Karl Schmidt-Rottluff (1905-1976) was German expressionist painter and printmaker. Along with three other architecture students, Schmidt-Rottluff founded the artist group, die Brueke (the Bridge).
During his early years, he tended to paint northern landscapes during his time in the fishing village Dangast, and coastal towns Nidden and Hohwacht. After moving to Berlin in 1911, he shied away from Brueke subjects of urban modernity and instead, depicted nudes, which were influenced by Cubism, African and Oceanic art.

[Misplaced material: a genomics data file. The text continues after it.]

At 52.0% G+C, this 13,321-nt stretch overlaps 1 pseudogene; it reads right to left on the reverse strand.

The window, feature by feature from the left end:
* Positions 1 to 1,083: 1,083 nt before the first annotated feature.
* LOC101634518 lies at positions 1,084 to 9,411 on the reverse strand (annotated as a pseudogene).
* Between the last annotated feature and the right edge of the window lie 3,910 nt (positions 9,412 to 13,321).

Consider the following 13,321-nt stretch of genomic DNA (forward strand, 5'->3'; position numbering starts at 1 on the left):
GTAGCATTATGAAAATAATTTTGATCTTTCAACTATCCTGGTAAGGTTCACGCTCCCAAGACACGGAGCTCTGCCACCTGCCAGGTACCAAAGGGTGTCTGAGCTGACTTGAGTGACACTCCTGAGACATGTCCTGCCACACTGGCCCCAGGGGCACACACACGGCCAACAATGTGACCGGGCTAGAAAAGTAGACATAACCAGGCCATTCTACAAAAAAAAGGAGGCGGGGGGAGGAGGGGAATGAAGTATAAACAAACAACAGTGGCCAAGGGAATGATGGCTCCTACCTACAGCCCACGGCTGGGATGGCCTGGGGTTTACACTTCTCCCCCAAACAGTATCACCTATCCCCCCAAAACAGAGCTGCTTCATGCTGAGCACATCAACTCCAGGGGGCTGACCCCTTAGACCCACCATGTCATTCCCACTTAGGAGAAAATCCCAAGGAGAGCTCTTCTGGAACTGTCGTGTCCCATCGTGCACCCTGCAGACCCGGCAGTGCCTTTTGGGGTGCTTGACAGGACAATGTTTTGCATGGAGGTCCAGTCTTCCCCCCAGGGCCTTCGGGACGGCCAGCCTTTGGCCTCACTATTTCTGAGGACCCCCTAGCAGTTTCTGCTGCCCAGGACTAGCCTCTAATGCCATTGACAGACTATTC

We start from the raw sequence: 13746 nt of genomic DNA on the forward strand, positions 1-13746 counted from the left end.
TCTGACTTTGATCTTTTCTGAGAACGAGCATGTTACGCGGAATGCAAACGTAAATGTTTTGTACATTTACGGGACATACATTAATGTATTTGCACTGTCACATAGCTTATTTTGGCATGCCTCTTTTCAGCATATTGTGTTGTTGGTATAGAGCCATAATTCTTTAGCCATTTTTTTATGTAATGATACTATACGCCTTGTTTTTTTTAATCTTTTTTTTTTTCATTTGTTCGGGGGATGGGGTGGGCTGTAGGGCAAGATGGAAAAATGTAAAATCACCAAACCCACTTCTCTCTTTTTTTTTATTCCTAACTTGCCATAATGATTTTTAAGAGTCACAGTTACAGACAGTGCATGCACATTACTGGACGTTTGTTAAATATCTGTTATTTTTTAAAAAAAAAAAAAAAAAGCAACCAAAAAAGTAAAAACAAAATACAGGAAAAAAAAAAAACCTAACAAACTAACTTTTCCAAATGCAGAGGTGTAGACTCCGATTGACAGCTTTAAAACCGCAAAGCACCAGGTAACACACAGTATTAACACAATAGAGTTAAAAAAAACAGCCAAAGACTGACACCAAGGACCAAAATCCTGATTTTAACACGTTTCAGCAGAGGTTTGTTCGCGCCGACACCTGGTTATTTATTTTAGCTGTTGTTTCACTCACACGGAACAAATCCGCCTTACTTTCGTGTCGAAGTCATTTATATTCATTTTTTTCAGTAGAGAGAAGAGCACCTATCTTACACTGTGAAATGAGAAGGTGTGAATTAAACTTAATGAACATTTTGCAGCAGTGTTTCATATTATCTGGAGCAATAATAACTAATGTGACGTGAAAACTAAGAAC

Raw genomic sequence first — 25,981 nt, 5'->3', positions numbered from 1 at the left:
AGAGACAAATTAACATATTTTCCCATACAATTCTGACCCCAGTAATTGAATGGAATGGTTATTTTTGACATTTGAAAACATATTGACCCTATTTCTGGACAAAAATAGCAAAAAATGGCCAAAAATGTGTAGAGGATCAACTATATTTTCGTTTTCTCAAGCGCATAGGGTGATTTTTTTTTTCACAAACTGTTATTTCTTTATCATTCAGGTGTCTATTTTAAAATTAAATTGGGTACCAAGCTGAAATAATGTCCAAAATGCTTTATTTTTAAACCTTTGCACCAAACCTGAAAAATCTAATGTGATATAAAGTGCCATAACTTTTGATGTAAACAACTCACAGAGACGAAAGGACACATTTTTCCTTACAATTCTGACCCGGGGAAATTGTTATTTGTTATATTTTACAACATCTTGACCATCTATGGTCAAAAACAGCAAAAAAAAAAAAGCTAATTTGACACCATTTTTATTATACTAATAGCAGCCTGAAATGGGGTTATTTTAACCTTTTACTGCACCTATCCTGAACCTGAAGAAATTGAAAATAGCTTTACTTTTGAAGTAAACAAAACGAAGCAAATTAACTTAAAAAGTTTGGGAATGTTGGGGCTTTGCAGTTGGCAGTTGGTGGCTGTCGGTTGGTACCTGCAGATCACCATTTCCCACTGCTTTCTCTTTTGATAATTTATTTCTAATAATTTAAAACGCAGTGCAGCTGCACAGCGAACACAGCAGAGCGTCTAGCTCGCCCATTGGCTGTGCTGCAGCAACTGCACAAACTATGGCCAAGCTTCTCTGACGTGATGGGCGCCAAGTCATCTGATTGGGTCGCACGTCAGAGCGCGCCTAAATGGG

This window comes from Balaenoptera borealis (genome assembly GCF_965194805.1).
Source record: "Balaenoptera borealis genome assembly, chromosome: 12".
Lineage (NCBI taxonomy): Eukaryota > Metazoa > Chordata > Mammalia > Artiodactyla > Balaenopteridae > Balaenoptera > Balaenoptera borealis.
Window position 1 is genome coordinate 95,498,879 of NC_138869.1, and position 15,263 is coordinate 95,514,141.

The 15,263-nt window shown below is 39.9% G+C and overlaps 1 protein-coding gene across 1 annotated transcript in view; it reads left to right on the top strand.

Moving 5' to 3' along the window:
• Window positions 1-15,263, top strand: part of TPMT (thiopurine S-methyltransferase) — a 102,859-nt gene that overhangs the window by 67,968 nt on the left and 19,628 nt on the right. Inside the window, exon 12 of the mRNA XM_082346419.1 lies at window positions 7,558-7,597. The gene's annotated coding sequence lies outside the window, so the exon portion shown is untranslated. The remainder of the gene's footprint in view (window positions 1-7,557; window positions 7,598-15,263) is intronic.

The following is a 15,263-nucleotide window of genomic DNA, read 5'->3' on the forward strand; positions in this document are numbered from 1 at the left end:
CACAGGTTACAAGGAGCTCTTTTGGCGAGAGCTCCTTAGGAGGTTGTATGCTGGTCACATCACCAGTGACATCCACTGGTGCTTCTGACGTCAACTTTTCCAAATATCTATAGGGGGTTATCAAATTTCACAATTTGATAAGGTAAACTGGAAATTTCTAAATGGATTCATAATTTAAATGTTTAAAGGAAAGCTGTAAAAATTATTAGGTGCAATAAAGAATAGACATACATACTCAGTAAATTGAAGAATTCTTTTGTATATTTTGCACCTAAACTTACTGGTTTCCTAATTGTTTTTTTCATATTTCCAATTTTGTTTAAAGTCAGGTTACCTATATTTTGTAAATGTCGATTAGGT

After serving in the army during World War I, he could no longer paint due to shattered nerves. Thus, he turned to woodcuts, focusing on biblical themes. In total he made 663 prints all dated between 1905 and 1927.